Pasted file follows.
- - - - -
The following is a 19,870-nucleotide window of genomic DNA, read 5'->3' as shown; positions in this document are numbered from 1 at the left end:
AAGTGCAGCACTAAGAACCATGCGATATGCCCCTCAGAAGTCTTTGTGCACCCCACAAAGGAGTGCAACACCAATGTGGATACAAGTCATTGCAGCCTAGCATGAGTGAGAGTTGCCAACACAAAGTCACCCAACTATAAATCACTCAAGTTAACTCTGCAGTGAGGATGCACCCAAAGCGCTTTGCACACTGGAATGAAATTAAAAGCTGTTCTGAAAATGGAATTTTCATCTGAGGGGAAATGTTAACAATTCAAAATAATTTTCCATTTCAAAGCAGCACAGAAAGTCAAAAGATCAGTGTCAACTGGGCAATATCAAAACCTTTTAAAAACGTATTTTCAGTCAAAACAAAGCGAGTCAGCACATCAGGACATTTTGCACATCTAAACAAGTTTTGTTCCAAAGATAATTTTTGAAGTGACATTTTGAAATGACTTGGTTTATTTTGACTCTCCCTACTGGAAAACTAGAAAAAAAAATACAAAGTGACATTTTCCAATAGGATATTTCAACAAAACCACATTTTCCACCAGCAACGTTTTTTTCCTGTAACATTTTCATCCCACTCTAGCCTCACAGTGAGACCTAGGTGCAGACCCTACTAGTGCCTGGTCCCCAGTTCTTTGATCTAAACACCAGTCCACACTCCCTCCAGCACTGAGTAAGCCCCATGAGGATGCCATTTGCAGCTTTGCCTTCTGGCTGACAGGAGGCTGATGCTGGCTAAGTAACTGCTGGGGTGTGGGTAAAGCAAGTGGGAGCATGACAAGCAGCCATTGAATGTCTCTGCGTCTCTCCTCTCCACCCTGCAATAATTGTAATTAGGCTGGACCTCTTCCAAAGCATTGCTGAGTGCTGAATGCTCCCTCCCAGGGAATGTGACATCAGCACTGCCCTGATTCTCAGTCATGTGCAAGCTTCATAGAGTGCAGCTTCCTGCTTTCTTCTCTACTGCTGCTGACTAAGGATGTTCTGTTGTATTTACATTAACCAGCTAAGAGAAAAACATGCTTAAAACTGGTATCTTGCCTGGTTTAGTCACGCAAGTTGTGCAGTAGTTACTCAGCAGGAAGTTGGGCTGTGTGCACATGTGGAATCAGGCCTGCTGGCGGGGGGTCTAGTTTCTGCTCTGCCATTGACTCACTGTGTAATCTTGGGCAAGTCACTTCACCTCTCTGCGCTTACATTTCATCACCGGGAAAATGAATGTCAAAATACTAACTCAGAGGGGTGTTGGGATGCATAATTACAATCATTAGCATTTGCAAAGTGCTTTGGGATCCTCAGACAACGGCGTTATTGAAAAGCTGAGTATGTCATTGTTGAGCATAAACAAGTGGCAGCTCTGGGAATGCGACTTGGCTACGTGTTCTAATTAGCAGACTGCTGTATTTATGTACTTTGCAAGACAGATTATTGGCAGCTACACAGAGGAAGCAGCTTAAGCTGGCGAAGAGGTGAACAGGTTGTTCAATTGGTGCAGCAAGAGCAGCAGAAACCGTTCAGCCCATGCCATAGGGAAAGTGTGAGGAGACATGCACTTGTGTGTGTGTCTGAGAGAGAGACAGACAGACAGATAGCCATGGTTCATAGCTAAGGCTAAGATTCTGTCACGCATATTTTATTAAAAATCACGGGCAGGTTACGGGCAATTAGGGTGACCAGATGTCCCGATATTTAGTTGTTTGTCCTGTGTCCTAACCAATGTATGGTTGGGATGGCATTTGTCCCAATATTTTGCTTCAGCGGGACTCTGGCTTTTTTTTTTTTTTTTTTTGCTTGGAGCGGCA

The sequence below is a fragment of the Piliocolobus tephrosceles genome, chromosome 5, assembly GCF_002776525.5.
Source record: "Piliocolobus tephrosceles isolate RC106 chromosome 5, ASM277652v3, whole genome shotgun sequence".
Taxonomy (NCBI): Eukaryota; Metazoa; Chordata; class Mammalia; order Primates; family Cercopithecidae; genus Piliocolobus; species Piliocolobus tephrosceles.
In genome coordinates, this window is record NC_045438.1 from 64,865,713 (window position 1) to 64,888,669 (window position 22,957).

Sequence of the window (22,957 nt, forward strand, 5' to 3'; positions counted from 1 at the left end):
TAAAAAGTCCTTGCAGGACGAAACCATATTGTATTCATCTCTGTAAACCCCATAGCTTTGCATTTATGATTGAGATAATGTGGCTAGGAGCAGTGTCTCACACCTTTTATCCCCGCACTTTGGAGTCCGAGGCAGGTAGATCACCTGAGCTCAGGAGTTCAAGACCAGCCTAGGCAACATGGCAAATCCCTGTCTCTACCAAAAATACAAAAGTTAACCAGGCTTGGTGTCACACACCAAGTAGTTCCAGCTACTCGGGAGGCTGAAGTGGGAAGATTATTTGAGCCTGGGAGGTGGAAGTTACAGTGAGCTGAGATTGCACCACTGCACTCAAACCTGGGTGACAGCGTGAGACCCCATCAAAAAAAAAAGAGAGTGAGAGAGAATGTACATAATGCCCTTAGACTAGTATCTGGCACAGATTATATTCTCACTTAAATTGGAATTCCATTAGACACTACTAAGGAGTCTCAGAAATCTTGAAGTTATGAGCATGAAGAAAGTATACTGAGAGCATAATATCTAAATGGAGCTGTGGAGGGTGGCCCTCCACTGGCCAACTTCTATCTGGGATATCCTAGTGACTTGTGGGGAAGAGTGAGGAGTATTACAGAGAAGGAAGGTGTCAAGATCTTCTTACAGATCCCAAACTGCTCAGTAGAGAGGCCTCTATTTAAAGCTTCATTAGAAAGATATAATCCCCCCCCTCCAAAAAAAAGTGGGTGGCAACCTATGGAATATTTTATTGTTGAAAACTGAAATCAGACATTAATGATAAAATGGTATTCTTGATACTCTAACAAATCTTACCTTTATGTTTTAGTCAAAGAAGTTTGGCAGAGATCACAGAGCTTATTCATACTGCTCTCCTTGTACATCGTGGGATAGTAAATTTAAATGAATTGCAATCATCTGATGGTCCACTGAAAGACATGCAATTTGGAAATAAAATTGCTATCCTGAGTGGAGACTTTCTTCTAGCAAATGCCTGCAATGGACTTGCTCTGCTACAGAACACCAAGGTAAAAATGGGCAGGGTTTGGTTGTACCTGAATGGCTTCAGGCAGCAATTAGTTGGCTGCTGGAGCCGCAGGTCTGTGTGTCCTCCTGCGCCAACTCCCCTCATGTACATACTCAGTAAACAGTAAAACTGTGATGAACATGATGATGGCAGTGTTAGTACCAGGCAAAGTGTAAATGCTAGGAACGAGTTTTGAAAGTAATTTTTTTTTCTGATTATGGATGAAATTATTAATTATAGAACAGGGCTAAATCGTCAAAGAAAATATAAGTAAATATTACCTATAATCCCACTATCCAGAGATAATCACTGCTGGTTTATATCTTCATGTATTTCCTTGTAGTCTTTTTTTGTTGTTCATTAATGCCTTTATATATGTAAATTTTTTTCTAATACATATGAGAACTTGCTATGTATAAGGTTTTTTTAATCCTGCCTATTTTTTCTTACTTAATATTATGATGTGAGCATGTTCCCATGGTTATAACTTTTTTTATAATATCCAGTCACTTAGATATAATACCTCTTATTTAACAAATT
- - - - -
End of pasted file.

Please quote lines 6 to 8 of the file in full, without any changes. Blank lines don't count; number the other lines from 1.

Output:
In genome coordinates, this window is record NC_045438.1 from 64,865,713 (window position 1) to 64,888,669 (window position 22,957).

Sequence of the window (22,957 nt, forward strand, 5' to 3'; positions counted from 1 at the left end):
TAAAAAGTCCTTGCAGGACGAAACCATATTGTATTCATCTCTGTAAACCCCATAGCTTTGCATTTATGATTGAGATAATGTGGCTAGGAGCAGTGTCTCACACCTTTTATCCCCGCACTTTGGAGTCCGAGGCAGGTAGATCACCTGAGCTCAGGAGTTCAAGACCAGCCTAGGCAACATGGCAAATCCCTGTCTCTACCAAAAATACAAAAGTTAACCAGGCTTGGTGTCACACACCAAGTAGTTCCAGCTACTCGGGAGGCTGAAGTGGGAAGATTATTTGAGCCTGGGAGGTGGAAGTTACAGTGAGCTGAGATTGCACCACTGCACTCAAACCTGGGTGACAGCGTGAGACCCCATCAAAAAAAAAAGAGAGTGAGAGAGAATGTACATAATGCCCTTAGACTAGTATCTGGCACAGATTATATTCTCACTTAAATTGGAATTCCATTAGACACTACTAAGGAGTCTCAGAAATCTTGAAGTTATGAGCATGAAGAAAGTATACTGAGAGCATAATATCTAAATGGAGCTGTGGAGGGTGGCCCTCCACTGGCCAACTTCTATCTGGGATATCCTAGTGACTTGTGGGGAAGAGTGAGGAGTATTACAGAGAAGGAAGGTGTCAAGATCTTCTTACAGATCCCAAACTGCTCAGTAGAGAGGCCTCTATTTAAAGCTTCATTAGAAAGATATAATCCCCCCCCTCCAAAAAAAAGTGGGTGGCAACCTATGGAATATTTTATTGTTGAAAACTGAAATCAGACATTAATGATAAAATGGTATTCTTGATACTCTAACAAATCTTACCTTTATGTTTTAGTCAAAGAAGTTTGGCAGAGATCACAGAGCTTATTCATACTGCTCTCCTTGTACATCGTGGGATAGTAAATTTAAATGAATTGCAATCATCTGATGGTCCACTGAAAGACATGCAATTTGGAAATAAAATTGCTATCCTGAGTGGAGACTTTCTTCTAGCAAATGCCTGCAATGGACTTGCTCTGCTACAGAACACCAAGGTAAAAATGGGCAGGGTTTGGTTGTACCTGAATGGCTTCAGGCAGCAATTAGTTGGCTGCTGGAGCCGCAGGTCTGTGTGTCCTCCTGCGCCAACTCCCCTCATGTACATACTCAGTAAACAGTAAAACTGTGATGAACATGATGATGGCAGTGTTAGTACCAGGCAAAGTGTAAATGCTAGGAACGAGTTTTGAAAGTAATTTTTTTTTCTGATTATGGATGAAATTATTAATTATAGAACAGGGCTAAATCGTCAAAGAAAATATAAGTAAATATTACCTATAATCCCACTATCCAGAGATAATCACTGCTGGTTTATATCTTCATGTATTTCCTTGTAGTCTTTTTTTGTTGTTCATTAATGCCTTTATATATGTAAATTTTTTTCTAATACATATGAGAACTTGCTATGTATAAGGTTTTTTTAATCCTGCCTATTTTTTCTTACTTAATATTATGATGTGAGCATGTTCCCATGGTTATAACTTTTTTTATAATATCCAGTCACTTAGATATAATACCTCTTATTTAACAAATT